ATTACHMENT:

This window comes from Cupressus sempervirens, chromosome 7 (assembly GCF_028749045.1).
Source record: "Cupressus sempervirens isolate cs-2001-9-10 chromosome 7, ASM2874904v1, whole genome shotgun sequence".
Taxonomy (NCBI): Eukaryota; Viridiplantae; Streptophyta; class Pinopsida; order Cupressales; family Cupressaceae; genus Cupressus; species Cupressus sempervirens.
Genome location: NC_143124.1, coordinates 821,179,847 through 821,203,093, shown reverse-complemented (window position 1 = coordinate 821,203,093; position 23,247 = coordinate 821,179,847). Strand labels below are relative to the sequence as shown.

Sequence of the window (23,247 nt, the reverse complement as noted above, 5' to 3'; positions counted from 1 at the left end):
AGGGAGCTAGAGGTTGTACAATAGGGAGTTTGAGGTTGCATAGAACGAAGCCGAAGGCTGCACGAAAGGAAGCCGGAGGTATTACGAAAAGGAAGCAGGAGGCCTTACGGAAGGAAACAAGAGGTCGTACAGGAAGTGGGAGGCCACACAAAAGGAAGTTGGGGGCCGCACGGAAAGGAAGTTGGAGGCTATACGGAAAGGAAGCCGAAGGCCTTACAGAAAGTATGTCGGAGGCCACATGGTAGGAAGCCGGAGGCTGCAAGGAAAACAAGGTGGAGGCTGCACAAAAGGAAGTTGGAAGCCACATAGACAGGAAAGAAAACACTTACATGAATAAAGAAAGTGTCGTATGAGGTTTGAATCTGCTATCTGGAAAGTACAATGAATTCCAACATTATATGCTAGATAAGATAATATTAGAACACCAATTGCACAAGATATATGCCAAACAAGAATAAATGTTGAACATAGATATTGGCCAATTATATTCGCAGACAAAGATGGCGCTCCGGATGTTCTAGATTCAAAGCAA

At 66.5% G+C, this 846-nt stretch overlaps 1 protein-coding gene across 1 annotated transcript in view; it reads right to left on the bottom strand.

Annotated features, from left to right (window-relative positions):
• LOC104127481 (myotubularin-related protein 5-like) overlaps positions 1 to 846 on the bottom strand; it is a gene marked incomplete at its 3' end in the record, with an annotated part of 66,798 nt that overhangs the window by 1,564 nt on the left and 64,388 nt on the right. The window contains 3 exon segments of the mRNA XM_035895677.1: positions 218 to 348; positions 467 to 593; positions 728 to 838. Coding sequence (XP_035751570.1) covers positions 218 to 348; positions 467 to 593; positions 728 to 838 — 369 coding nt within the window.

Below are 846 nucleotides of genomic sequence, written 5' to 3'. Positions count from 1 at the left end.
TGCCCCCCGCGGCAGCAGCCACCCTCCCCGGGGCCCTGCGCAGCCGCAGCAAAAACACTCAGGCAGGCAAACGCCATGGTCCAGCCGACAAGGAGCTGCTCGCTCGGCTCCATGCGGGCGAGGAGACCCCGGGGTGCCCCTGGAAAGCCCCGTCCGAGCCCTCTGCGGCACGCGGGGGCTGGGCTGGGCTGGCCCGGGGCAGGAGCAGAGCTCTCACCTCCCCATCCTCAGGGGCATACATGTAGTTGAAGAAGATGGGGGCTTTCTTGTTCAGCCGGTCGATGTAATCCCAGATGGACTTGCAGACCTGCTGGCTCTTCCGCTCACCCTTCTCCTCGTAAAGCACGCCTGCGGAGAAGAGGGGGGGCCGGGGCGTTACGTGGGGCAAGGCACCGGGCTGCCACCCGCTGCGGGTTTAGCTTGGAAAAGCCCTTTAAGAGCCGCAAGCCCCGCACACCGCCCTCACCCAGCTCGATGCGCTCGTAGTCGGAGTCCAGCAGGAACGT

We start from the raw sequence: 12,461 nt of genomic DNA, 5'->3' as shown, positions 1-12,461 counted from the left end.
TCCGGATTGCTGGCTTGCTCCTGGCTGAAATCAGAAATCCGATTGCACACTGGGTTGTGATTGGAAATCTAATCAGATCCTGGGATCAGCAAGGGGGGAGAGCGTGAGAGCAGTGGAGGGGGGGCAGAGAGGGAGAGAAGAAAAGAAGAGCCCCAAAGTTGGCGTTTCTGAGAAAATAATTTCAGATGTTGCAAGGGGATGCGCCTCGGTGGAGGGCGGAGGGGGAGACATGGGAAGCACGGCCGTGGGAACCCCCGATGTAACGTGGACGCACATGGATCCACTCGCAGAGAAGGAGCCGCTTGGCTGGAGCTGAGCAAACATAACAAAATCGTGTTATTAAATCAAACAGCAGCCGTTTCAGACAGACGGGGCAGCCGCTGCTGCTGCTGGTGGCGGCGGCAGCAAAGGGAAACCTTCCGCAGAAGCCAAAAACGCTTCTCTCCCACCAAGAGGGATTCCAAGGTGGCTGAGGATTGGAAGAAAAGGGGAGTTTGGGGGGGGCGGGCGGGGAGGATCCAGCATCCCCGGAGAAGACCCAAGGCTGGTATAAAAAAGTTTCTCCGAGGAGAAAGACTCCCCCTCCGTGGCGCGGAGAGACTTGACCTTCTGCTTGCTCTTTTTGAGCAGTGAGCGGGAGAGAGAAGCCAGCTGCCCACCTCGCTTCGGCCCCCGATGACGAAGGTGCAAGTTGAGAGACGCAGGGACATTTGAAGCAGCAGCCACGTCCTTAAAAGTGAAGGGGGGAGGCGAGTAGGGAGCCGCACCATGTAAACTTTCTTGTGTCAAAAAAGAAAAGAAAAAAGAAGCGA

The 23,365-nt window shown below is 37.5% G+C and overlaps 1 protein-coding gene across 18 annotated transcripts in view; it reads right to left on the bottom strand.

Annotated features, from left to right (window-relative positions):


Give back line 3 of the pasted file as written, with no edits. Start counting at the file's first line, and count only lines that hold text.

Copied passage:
Taxonomy (NCBI): Eukaryota; Viridiplantae; Streptophyta; class Pinopsida; order Cupressales; family Cupressaceae; genus Cupressus; species Cupressus sempervirens.